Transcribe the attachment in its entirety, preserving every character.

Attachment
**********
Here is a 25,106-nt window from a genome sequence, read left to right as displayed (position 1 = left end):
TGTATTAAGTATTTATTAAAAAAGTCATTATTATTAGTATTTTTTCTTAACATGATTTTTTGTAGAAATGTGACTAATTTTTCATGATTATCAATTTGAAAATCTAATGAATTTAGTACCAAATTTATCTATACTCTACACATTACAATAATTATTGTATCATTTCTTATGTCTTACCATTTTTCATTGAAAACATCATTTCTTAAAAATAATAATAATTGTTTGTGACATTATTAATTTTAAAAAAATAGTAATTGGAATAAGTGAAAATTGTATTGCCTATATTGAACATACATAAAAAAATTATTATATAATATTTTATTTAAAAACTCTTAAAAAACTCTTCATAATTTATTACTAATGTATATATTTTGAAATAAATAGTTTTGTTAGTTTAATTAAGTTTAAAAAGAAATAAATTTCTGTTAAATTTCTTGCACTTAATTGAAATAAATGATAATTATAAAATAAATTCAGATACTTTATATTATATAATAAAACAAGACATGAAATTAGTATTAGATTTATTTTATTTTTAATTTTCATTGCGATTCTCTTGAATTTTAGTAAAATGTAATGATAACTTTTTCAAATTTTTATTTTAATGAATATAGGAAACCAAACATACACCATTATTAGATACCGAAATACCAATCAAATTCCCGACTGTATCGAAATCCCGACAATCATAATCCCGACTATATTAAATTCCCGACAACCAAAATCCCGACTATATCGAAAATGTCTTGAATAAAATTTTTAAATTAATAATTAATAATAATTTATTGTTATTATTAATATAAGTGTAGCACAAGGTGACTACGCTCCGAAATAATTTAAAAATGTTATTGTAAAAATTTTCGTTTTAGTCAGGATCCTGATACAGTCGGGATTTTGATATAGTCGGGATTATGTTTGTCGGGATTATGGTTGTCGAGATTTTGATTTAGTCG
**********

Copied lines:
Here is a 25,106-nt window from a genome sequence, read left to right as displayed (position 1 = left end):
TGTATTAAGTATTTATTAAAAAAGTCATTATTATTAGTATTTTTTCTTAACATGATTTTTTGTAGAAATGTGACTAATTTTTCATGATTATCAATTTGAAAATCTAATGAATTTAGTACCAAATTTATCTATACTCTACACATTACAATAATTATTGTATCATTTCTTATGTCTTACCATTTTTCATTGAAAACATCATTTCTTAAAAATAATAATAATTGTTTGTGACATTATTAATTTTAAAAAAATAGTAATTGGAATAAGTGAAAATTGTATTGCCTATATTGAACATACATAAAAAAATTATTATATAATATTTTATTTAAAAACTCTTAAAAAACTCTTCATAATTTATTACTAATGTATATATTTTGAAATAAATAGTTTTGTTAGTTTAATTAAGTTTAAAAAGAAATAAATTTCTGTTAAATTTCTTGCACTTAATTGAAATAAATGATAATTATAAAATAAATTCAGATACTTTATATTATATAATAAAACAAGACATGAAATTAGTATTAGATTTATTTTATTTTTAATTTTCATTGCGATTCTCTTGAATTTTAGTAAAATGTAATGATAACTTTTTCAAATTTTTATTTTAATGAATATAGGAAACCAAACATACACCATTATTAGATACCGAAATACCAATCAAATTCCCGACTGTATCGAAATCCCGACAATCATAATCCCGACTATATTAAATTCCCGACAACCAAAATCCCGACTATATCGAAAATGTCTTGAATAAAATTTTTAAATTAATAATTAATAATAATTTATTGTTATTATTAATATAAGTGTAGCACAAGGTGACTACGCTCCGAAATAATTTAAAAATGTTATTGTAAAAATTTTCGTTTTAGTCAGGATCCTGATACAGTCGGGATTTTGATATAGTCGGGATTATGTTTGTCGGGATTATGGTTGTCGAGATTTTGATTTAGTCG